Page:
Prepaid group practice effects on the utilization of medical services and health outcomes for children: results from a controlled trial
Department of Quantitative Health Sciences
Adolescent; Attitude to Health; Child; Child Health Services; Child, Preschool; Clinical Trials as Topic; Female; *Group Practice; *Group Practice, Prepaid; *Health; *Health Expenditures; *Health Maintenance Organizations; *Health Status; Humans; Insurance, Health; Male; Outcome and Process Assessment (Health Care); Washington
Biostatistics | Epidemiology | Health Services Research
A total of 693 children between the ages of 0 and 13 years were randomly assigned to either a staff model HMO or to one of several fee-for-service insurance plans in Seattle to evaluate differences in medical expenditures and health outcomes. Although the fee-for-service plans varied the amount of cost sharing (0% to 95%), all children were covered for the same medical services, for either 3 or 5 years. No differences in imputed total expenditures were observed for children assigned to the HMO or any of the fee-for-service plans. Children with cost-sharing fee-for-service plans, however, had fewer medical contacts and received fewer preventive services than those assigned to the HMO. Nonetheless, children with the cost-sharing fee-for-service plans were perceived (by their mothers) to be in better health overall than those assigned to the HMO. No significant differences regarding physiological outcomes (eg, visual acuity, hemoglobin level) were observed between the two groups. The results of this experiment neither strongly support nor indict fee-for-service or prepaid care for children.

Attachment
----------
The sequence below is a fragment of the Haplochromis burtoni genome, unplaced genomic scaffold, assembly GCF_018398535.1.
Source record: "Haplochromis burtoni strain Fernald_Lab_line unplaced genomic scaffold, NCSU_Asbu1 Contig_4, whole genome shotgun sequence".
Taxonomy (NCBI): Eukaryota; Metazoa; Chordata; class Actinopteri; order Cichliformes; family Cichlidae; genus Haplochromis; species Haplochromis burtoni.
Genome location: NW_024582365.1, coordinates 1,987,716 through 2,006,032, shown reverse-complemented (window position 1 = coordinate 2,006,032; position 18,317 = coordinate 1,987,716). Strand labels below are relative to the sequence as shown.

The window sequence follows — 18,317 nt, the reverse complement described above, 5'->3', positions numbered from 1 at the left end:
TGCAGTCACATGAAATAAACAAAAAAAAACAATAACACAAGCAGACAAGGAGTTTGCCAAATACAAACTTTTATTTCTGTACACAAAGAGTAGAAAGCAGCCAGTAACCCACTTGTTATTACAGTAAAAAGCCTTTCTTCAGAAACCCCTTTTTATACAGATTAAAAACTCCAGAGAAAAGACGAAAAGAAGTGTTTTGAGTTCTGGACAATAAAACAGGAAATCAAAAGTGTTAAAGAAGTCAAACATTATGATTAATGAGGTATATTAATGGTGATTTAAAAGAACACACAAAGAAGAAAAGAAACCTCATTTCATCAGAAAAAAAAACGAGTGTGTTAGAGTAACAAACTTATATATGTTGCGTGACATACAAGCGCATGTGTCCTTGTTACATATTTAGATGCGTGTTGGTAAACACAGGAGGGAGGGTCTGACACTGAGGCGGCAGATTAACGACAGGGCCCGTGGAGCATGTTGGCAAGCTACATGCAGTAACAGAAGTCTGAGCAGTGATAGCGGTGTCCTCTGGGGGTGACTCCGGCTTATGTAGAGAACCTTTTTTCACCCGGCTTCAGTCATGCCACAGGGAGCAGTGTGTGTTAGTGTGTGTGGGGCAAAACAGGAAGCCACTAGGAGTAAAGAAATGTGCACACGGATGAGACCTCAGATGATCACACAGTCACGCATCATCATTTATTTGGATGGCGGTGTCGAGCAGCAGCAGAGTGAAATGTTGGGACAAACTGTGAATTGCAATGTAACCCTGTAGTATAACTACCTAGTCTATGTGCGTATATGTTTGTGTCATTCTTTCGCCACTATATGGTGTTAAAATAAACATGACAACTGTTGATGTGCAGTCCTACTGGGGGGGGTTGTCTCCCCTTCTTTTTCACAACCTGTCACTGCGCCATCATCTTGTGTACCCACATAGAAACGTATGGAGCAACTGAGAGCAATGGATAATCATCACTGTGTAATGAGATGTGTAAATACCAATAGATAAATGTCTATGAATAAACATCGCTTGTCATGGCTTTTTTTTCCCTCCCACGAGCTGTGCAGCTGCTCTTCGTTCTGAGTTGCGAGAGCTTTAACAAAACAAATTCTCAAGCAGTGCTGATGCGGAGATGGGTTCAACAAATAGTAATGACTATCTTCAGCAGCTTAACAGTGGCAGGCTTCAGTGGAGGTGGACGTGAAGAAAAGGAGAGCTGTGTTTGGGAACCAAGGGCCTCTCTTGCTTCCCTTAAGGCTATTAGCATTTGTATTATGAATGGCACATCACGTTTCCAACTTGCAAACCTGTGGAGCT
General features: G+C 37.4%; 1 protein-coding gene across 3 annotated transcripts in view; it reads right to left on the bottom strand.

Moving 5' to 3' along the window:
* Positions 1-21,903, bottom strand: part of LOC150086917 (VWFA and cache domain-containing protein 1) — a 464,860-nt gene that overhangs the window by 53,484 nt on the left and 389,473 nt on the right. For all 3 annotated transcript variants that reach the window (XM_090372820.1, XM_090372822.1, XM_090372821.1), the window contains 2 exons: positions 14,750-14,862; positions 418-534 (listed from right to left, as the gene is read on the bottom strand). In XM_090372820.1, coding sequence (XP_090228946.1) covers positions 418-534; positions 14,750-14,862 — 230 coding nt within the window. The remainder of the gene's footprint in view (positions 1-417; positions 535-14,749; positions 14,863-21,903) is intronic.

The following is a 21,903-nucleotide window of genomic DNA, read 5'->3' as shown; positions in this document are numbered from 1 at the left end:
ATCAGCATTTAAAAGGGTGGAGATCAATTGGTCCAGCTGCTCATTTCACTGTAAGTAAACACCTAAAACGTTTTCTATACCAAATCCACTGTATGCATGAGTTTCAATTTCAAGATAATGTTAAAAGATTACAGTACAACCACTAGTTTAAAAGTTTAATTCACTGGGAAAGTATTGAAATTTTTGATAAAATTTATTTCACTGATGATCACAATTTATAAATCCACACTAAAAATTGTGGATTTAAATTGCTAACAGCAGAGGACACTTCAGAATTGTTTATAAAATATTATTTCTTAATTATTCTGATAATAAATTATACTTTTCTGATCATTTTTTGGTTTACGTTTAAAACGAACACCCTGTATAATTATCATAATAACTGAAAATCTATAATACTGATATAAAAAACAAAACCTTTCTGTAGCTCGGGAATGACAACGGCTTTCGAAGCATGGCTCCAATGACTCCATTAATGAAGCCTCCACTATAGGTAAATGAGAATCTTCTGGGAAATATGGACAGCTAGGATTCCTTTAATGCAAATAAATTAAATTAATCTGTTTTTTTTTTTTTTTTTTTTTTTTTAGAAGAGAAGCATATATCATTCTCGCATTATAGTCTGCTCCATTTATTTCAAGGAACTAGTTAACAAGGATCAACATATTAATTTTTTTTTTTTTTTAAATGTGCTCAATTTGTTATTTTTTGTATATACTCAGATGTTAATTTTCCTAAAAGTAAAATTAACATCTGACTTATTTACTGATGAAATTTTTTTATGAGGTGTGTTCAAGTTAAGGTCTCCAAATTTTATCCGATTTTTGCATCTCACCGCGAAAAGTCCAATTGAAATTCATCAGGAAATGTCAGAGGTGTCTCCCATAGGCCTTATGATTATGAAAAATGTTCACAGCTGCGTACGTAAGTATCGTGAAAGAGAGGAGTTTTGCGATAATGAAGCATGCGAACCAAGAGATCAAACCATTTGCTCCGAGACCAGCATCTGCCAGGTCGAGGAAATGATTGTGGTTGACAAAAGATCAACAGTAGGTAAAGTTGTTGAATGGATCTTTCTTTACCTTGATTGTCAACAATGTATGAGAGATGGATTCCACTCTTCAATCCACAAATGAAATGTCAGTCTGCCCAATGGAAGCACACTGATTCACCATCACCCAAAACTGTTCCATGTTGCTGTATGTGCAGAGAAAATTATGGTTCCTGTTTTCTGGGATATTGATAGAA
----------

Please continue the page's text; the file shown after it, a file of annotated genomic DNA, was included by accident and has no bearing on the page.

Pediatrics. 1989 Feb;83(2):168-80. Link to article on publisher's site
Valdez, R. Burciaga; Ware, John E. Jr.; Manning, Willard G. Jr.; Brook, Robert H.; Rogers, William H.; Goldberg, George A.; and Newhouse, Joseph P., "Prepaid group practice effects on the utilization of medical services and health outcomes for children: results from a controlled trial" (1989). Quantitative Health Sciences Publications and Presentations. 483.